Johnnie Moore calls himself a generalist. His willingness to go wherever he feels God is calling him has led him to a variety of vocations in education, film production and, most recently, interfaith activism.
After graduating from Liberty University in Virginia in 2006 with an M.A. in religion, Moore remained on the campus to teach, eventually becoming the school's vice president for executive projects and media relations. Next, he turned his attention to Hollywood, serving as producer Mark Burnett's chief of staff during projects like "A.D. The Bible Continues."
Then, an unexpected opportunity to meet with Middle Eastern leaders shifted Moore's focus to religious violence. He started writing and speaking about the need for faith communities to join together to combat extremists and protect increasingly vulnerable Christian populations. His book about this issue, "Defying ISIS," was published in April.
Moore's passionate efforts to protect Christians in Iraq led the Rev. Andrew White, an Anglican bishop known as "the Vicar of Baghdad," to describe him as "one of the world's leading spokespersons for Christians in the Middle East."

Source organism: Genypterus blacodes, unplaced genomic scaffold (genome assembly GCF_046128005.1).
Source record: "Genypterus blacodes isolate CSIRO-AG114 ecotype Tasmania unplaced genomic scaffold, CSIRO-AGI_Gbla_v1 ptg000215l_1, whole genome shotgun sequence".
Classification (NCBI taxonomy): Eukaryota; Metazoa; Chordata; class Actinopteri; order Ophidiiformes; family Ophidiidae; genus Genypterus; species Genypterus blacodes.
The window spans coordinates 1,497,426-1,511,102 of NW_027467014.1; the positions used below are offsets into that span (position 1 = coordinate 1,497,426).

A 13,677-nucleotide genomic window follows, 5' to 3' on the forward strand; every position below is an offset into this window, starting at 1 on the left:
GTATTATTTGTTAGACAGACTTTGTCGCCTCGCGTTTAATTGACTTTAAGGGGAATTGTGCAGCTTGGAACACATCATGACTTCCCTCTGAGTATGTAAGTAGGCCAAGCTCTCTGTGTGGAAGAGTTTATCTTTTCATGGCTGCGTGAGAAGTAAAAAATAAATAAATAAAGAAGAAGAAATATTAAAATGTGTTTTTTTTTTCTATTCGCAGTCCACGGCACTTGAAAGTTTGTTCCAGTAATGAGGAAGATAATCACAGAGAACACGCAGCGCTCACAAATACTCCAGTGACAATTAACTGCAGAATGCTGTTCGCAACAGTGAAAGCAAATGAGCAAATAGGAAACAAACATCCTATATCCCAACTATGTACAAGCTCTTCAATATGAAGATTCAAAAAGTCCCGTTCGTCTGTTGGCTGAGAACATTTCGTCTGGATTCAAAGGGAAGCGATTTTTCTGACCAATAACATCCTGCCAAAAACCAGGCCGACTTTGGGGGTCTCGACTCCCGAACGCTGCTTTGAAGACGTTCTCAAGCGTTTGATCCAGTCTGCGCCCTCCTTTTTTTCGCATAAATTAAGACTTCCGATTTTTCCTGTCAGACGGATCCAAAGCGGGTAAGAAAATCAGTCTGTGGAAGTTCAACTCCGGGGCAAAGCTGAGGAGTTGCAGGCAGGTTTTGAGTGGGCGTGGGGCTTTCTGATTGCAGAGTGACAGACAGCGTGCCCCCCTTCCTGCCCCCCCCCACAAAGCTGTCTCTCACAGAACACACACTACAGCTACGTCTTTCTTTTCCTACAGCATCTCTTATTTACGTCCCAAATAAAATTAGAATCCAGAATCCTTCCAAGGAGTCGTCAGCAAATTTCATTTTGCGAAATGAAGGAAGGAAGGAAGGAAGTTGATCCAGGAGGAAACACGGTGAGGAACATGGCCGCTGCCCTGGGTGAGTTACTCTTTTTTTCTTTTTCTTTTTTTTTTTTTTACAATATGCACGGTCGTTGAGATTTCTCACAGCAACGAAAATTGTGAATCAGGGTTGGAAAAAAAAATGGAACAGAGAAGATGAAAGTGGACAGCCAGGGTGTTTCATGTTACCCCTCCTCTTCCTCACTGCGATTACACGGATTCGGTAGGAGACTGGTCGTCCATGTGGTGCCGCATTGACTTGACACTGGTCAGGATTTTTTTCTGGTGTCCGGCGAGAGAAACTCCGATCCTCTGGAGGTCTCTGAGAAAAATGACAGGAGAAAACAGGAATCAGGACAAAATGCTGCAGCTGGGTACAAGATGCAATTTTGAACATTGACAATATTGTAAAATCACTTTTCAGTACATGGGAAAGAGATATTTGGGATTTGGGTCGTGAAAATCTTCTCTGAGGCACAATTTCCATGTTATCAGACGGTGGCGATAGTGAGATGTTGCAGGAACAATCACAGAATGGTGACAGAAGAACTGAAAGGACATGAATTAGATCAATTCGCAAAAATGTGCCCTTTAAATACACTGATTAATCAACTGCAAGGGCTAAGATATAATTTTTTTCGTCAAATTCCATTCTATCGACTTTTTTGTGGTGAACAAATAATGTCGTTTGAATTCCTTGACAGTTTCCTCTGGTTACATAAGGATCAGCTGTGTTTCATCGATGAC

"I never imagined becoming a prominent voice on the topic. But one of the reasons why my voice has been so prominent is because so few people were talking," said Moore, who is CEO of the Kairos Co., a public relations agency he founded.
Moore spoke with Deseret News National this week about the ongoing threat to religious minorities in the Middle East and the important role faith communities can play in combatting violence.
The interview has been edited for length and clarity.
Deseret News: Our cover story this week is about Muslims and Christians working together to support the dwindling population of Iraqi Christians. Is it easier to bridge theological differences when people's lives are at stake?
Johnnie Moore: The fact is that (members of) ISIS are equal opportunity psychopaths. They've killed more Muslims than anyone else and they've particularly targeted religious minorities like Christians.